A year ago this month, President Obama declared to an audience at Cairo University that he had "come here to Cairo to seek a new beginning between the United States and Muslims around the world." In a surprisingly bold speech that quoted the Koran repeatedly and reached out to Arabs and Muslims who had grown increasingly disaffected with American foreign policy, Obama candidly addressed the issues of Iraq, Afghanistan and democracy, and seized the moment by acknowledging both the Palestinian and Israeli historical narratives.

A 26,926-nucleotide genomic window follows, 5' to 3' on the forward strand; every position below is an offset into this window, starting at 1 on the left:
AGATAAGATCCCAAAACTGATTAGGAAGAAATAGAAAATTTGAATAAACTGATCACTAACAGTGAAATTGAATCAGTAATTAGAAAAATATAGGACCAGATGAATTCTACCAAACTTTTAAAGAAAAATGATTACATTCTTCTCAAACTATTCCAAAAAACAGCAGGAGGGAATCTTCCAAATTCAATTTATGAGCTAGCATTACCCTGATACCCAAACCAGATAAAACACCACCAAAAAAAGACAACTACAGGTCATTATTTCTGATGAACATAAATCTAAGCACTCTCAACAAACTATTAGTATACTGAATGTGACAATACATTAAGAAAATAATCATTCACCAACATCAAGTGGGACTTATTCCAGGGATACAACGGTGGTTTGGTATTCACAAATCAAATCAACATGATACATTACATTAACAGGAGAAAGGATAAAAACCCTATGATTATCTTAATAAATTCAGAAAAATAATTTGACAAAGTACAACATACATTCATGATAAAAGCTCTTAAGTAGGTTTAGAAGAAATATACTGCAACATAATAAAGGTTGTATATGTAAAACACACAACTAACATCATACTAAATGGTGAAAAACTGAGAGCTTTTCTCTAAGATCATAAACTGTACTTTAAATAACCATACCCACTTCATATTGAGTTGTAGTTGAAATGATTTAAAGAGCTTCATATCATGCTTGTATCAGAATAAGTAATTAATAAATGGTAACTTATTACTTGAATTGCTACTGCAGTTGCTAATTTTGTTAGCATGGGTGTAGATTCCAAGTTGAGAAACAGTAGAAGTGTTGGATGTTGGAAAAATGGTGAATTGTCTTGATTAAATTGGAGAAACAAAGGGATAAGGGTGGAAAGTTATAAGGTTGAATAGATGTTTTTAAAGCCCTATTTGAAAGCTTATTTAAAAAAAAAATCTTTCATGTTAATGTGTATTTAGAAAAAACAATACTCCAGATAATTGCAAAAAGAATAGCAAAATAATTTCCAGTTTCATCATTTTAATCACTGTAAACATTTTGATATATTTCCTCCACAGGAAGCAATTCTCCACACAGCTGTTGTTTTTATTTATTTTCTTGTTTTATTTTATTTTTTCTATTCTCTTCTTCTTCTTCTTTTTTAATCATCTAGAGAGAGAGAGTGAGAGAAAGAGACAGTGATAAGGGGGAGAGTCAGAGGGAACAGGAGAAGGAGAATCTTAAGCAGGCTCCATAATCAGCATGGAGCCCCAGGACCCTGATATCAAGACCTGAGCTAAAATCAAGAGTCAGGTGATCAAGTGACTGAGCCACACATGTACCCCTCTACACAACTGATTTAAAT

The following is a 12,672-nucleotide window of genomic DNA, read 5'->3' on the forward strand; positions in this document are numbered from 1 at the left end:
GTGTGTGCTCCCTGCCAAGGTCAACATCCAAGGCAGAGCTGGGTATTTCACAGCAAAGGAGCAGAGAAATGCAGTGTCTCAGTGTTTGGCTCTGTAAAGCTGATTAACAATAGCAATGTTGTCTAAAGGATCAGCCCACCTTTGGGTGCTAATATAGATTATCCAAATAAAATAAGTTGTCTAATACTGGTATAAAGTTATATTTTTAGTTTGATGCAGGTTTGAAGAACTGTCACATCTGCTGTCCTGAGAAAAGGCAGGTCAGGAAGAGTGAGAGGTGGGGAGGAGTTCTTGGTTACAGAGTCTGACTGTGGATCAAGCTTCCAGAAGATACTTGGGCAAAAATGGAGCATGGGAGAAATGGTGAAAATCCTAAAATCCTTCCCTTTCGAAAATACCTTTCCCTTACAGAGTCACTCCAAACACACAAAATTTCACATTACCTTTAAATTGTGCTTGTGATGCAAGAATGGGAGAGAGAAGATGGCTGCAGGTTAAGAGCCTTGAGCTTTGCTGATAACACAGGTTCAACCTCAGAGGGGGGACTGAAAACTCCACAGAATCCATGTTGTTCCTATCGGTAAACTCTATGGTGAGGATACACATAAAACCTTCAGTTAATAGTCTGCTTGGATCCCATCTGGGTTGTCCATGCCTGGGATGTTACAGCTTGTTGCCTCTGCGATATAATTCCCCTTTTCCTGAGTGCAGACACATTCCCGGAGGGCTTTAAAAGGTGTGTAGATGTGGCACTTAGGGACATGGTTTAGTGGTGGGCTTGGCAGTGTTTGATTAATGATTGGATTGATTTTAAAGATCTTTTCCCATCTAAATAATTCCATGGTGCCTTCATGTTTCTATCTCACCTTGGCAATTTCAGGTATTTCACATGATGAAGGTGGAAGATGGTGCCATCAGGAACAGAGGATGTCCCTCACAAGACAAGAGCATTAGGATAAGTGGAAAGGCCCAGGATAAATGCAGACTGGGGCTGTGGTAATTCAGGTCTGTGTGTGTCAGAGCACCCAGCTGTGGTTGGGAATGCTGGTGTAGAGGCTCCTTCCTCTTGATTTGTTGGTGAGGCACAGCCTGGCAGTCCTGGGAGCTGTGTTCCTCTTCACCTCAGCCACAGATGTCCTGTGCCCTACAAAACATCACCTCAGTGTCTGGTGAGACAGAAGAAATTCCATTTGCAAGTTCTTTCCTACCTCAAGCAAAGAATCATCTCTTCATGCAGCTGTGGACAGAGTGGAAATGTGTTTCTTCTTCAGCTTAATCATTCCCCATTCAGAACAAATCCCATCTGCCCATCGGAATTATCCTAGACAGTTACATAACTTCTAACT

His words were widely judged a success. Four months later, a Gallup poll reported that a majority of the populations of Algeria, Jordan, Saudi Arabia, the Palestinian territories, Lebanon, Morocco, Tunisia and Bahrain all said relations with the United States had improved. Even more important, the anger toward America that was so vitriolic during the George W. Bush administration had subsided.